So, what if you have some of these signs/symptoms - how can you tell for sure that you have PCOS?
In order to be certain, or to have a confirmed diagnosis of PCOS, your GP/doctor may test your androgen levels with a blood test (although they may decide this is not necessary if you have very obvious signs of high androgens such as acne or facial hair). They can also test for insulin resistance by testing HbA1c or blood glucose levels, and they may check your weight, blood pressure, and general health.
Why is it important to address PCOS?
As mentioned, PCOS is one of the leading causes of infertility among women of childbearing age (although it is possible to get pregnant while you have PCOS). Because of the connection with insulin resistance and weight, women with PCOS are also at risk of developing diabetes, metabolic syndrome, heart disease, and stroke. There is also a greater risk of developing sleep apnea, depression, and anxiety.
It's not all doom and gloom!
PCOS can definitely be addressed naturally through diet and lifestyle, to the point where the symptoms no longer present and the hormones are balanced. This involves (for starters) addressing insulin resistance, inflammation, excess estrogen (and low progesterone), and any weight issues.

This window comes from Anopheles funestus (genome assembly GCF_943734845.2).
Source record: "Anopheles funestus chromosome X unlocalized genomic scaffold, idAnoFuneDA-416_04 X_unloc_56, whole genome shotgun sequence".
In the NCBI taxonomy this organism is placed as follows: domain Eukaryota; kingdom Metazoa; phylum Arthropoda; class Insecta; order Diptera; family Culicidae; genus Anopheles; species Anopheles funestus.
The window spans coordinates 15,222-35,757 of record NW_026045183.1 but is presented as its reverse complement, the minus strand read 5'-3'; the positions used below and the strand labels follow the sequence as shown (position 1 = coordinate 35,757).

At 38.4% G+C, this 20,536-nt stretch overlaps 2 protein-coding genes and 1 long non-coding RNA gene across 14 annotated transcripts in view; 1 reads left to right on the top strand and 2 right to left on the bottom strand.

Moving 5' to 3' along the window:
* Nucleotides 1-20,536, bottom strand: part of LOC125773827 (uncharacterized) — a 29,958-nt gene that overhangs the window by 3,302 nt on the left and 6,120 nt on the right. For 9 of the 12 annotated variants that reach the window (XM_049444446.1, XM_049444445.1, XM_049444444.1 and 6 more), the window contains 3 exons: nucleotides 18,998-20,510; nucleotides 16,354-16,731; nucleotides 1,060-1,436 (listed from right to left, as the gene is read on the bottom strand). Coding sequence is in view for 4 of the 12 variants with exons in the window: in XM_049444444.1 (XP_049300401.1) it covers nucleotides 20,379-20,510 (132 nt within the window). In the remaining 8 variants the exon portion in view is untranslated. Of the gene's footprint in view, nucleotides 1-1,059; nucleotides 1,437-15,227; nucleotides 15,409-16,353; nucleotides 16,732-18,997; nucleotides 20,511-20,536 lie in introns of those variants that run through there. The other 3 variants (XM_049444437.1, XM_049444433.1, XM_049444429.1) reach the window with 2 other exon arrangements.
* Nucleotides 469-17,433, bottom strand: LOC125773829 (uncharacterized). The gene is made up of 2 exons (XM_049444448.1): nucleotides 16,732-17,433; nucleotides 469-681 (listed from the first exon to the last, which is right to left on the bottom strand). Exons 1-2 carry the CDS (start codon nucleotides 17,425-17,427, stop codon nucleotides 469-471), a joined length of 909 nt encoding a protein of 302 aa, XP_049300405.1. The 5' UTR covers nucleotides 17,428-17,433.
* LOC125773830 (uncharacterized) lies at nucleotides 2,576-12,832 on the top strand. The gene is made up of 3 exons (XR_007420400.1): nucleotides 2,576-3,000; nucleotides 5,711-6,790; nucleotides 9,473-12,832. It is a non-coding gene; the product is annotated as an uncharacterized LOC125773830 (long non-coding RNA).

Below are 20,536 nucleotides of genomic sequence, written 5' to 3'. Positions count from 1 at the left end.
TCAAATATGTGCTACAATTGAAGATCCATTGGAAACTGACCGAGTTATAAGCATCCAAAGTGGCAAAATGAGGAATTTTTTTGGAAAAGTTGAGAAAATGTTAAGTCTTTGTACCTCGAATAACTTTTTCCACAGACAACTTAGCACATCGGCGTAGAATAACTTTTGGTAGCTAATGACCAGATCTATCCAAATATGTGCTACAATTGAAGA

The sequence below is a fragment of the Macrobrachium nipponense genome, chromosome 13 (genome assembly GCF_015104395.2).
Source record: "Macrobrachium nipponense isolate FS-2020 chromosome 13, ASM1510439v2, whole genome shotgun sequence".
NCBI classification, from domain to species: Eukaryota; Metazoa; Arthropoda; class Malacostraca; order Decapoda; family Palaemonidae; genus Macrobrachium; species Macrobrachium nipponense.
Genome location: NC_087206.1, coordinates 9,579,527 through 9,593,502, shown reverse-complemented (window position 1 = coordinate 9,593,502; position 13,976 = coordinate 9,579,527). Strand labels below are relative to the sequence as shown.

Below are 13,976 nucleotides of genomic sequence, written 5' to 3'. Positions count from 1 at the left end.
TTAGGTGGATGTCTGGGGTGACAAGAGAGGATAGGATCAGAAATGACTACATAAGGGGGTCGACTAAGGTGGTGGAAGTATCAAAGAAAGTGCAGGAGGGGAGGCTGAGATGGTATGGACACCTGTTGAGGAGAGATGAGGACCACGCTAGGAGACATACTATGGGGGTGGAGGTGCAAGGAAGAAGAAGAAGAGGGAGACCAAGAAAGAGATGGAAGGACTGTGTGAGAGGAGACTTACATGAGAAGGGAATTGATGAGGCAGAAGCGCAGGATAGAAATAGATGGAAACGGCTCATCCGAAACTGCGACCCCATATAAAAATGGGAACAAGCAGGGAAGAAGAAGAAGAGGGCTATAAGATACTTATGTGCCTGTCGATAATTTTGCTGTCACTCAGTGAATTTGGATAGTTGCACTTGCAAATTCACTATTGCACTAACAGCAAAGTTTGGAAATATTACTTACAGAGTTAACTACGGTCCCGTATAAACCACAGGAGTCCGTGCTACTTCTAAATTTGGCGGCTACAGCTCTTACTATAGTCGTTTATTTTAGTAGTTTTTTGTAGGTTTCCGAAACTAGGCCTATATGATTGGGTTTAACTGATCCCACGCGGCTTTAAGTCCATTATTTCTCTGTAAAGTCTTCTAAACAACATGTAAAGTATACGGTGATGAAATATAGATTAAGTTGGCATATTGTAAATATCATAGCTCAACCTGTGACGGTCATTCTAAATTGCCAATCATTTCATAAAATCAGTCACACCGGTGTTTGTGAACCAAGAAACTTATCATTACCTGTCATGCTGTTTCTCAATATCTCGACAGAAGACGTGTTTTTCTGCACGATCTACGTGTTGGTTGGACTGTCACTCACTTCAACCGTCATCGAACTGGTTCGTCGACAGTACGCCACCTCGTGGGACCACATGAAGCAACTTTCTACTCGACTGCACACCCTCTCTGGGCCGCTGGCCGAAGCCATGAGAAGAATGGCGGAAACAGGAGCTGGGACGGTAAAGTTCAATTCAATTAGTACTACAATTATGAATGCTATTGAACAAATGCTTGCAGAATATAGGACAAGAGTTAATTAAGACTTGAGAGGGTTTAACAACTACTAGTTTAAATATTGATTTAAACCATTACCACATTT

1. Insulin resistance
Since this is the most common type of PCOS and can lead to diabetes if unchecked, it's super important to address your blood sugar levels. If you eat a diet of junk food and sweets, or you often have sugar cravings, then this is definitely an area to focus on. The main ways we can address insulin resistance are by:
reducing or elimination refined sugar and refined carbs (such as white pasta, white bread, white rice, donuts, etc.)
focussing on complex carbs such as brown rice and starchy veg such as sweet potato
making sure to eat some good quality fat (such as nuts, avocado, olives and olive oil) and protein (such as quinoa, nuts and seeds, tofu and other pulses) with every meal
not skipping breakfast (breakfast is super important to set us up for the day and stabilise our blood sugar levels in the morning)
Herbs and supplements* that can help with blood sugar regulation are:
*Always check with your healthcare provider before starting any new supplements or herbs.
We can reduce inflammation by reducing or eliminating the most inflammatory foods from the diet, such as:
animal protein - all animal protein is inflammatory but the two most inflammatory sources in the Western diet are eggs and chicken
You might even want to try an elimination diet to see if there are additional foods that your body finds inflammatory.
We can then add in anti-inflammatory foods and supplements such as:
colourful fruits and vegetables
'superfoods' such as goji berries
omega 3 fatty acids, found in chia seeds, flaxseed, walnuts (and adding an algae-based EPA and DHA supplement)
herbs and spices
Besides food, inflammation also comes from our environment and stress. Rates of PCOS have sky-rocketed over the past 80 years - coinciding with the increase in pesticides and chemicals in our environment. We can try to reduce our exposure to these inflammatory agents by:
buying organic where possible
avoiding toiletries and cosmetics that contain chemicals
not wearing fragrance/perfume
not wearing anti-perspirant
not using plastic water bottles